As we’ve said previously, the cable industry has spent the last few weeks gearing up for today’s culmination of the DTV transition. And at midday Friday, the transition itself seemed relatively uneventful. It’s an interesting day in that there’s a “rolling” transition underway, across four time zones.
If you put aside time zones and look just at “dayparts,” here are the number of stations and time of day they told the FCC they would switch off their analog signals:
- midnight to 6:00 a.m. – 186 stations
- 6 a.m. to 12 noon – 239stations
- 12 noon to 6:00 p.m. - 155 stations
- 6 p.m. to midnight – 391 stations
All things considered, the turn-off of analog seems to be going as well as could be hoped. Cable personnel in the field have reported technical issues for about 15 broadcast stations, in markets within states including Alabama, Arkansas, Florida, Georgia, Indiana, Louisiana, and West Virginia.
In most of these cases, the issues involved broadcast signals temporarily going off the air – where analog has been turned off but for some reason the digital transmission has failed. We think there has been only a minimal impact on cable subscribers. In some cases, the same broadcast stations are delivering their signals to cable “headends” through a fiber line, so even if there’s a problem with over the air transmission, the station’s signal is still getting to cable subscribers. In cases in which signals have gone down, but where that fiber feed may not be available, cable customers along with over the air viewers have temporarily lost access to those broadcast signals.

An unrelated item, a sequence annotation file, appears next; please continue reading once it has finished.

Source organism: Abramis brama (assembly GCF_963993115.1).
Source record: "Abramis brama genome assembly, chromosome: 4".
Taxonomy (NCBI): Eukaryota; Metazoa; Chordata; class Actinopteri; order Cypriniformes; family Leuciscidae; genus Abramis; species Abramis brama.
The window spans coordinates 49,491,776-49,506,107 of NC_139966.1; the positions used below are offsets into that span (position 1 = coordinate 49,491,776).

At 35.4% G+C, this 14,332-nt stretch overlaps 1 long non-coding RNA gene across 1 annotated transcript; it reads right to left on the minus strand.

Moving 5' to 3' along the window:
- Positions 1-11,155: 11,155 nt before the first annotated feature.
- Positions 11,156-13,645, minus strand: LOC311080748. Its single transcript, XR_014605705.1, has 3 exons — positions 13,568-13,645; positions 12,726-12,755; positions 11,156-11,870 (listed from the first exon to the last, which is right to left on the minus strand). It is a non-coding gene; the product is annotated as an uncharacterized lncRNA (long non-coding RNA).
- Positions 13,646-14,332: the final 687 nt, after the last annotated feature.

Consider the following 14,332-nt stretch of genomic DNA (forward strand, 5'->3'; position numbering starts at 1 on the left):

Broadcast and cable engineers have been quick to pounce on those problems, however, and most of them have been resolved in a matter of hours.
We’re keeping a close eye on the situation through a contingent of dozens of cable executives at corporate and field-based locations. Cable execs are trading email updates with an extensive list of colleagues around the country. Those same people are jumping on conference calls once a day to compare notes. We are talking regularly with FCC officials, both by email and conference calls. And we’re regularly exchanging information with our counterparts at trade associations representing broadcasters and consumer electronics manufacturers.
That same regimen will be up and running through the course of the weekend as well, so we’ll continue to post on developments as they occur. We’d be interested in knowing any of your experiences as well, so please comment away.